• Distinctively Icelandic foods include fish, skyr ( a yogury-like dairy product), hanhikjöt (smoked lamb), sviŏ (singed sheep’s head),hákari (cured shark), and harŏfiskur (dried fish pieces eaten with butter or coleslaw for a snack).
  • Famous for its whale meat, Iceland is one of the few places worldwide where it is possible to eat Minke whale. It is eaten more by tourists than the locals.
  • Þingvellir National Park is a UNESCO World Heritage site east of Reykjavík. Not only is it the original site of the longest running parliament in the world, it’s also where the North-American and European continental shelf plates are being torn apart. A path runs along the fault.
  • Vatnajökull glacier is the largest ice cap in Europe. It is actually larger than all the other glaciers in Europe combined.
  • The volcanic zone in central Iceland is a “constructive junction” between the western part of Iceland belonging to the North American tectonic plate and the eastern part on the Eurasian plate.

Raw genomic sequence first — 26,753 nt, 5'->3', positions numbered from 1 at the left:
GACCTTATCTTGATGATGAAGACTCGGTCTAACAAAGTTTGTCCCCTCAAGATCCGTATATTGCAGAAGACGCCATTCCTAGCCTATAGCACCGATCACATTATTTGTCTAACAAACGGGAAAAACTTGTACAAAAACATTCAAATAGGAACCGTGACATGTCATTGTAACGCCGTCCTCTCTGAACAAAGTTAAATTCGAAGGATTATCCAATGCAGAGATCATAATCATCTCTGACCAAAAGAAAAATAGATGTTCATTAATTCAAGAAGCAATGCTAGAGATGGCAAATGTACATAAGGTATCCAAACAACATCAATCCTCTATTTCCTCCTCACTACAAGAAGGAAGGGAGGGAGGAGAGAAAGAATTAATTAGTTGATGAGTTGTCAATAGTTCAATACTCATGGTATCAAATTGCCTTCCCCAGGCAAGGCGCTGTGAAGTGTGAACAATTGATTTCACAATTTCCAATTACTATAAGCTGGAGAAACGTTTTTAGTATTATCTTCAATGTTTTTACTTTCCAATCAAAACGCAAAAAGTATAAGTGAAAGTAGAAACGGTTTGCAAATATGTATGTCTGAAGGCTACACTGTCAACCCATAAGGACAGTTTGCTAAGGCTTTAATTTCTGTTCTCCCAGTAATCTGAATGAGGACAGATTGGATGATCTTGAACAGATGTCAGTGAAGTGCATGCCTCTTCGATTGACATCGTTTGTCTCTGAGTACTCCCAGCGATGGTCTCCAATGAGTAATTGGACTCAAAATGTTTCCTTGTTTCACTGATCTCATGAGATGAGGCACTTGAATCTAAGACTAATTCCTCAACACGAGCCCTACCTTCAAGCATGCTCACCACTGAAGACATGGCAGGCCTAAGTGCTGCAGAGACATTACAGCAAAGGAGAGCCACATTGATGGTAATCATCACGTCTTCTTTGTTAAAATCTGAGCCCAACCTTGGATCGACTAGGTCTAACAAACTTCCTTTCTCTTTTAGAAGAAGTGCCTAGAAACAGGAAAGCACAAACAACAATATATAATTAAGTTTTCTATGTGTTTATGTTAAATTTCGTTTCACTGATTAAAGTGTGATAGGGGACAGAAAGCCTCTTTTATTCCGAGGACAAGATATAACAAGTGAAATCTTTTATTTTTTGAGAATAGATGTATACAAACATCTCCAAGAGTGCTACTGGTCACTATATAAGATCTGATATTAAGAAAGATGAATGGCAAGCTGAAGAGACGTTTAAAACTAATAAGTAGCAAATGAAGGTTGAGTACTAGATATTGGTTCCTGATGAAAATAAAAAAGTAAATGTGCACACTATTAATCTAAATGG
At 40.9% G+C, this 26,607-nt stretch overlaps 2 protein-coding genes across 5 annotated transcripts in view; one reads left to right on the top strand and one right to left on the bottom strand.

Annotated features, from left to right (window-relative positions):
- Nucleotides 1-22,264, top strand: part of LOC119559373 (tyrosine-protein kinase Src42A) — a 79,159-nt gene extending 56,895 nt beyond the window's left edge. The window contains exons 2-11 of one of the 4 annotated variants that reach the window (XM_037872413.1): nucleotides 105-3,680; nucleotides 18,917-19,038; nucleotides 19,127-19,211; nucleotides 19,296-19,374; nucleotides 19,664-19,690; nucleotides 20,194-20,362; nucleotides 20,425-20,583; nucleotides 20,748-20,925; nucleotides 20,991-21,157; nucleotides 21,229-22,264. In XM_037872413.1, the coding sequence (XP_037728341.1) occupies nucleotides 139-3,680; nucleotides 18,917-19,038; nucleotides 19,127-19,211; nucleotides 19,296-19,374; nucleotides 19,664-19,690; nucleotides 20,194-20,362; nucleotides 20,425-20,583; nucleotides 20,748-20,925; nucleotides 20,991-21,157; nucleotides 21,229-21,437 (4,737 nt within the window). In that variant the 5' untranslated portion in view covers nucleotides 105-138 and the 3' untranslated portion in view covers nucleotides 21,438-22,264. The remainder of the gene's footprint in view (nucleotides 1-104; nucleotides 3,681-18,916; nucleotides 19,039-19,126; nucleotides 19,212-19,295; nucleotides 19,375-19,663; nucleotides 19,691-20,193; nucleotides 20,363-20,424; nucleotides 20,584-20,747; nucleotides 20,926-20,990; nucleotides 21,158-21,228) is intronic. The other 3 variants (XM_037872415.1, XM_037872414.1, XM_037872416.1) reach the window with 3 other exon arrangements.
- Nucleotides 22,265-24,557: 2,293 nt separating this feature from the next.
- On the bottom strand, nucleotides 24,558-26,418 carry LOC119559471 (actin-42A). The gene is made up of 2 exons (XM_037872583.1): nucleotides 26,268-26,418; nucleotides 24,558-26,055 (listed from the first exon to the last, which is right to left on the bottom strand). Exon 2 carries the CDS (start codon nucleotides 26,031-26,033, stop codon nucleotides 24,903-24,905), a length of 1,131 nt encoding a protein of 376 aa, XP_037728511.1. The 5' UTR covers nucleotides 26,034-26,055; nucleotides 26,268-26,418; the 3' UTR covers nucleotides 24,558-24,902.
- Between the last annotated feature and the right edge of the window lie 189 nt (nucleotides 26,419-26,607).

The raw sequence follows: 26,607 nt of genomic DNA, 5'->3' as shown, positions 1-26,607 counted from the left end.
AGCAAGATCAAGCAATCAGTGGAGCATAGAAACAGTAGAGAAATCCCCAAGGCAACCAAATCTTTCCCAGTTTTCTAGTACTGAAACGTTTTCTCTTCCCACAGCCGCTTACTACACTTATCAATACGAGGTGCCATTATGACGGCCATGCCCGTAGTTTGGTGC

• There are between 30 and 40 active volcanoes today. There are over a hundred more volcanoes which have not erupted in the past thousand years.
  • Parts of the country are often shaken by tremors and earthquakes of varying intensity. Volcanic eruptions and earthquakes follow each other.
  • Iceland was ranked as the 13th most developed country in the world in 2013 by the U.N.’s Human Development Index.
  • Commercial whaling is practiced as well as scientific whale hunts, but Iceland makes more money from whale watching tours than the whaling industry.
  • The fishing industry accounts for the vast majority of their exports and 40 percent of the nation’s economy and 31 percent comes from manufacturing unwrought aluminum.
  • The Cod Wars of 1958 with Great Britain increased Iceland’s exclusive fishing waters range from the original 6.5 kl ( 4 miles) to 320 kl (200 miles), boosting the fishing industry.
  • The Icelandic people are descended from the Norwegian Vikings founders and native Celtic populations of Scotland and Ireland who were captured and brought as slaves to the island.
  • Iceland is the most sparsely populated nation in Europe, with less than three inhabitants per square kilometer.
  • Greenland was colonized by people from Iceland in 986.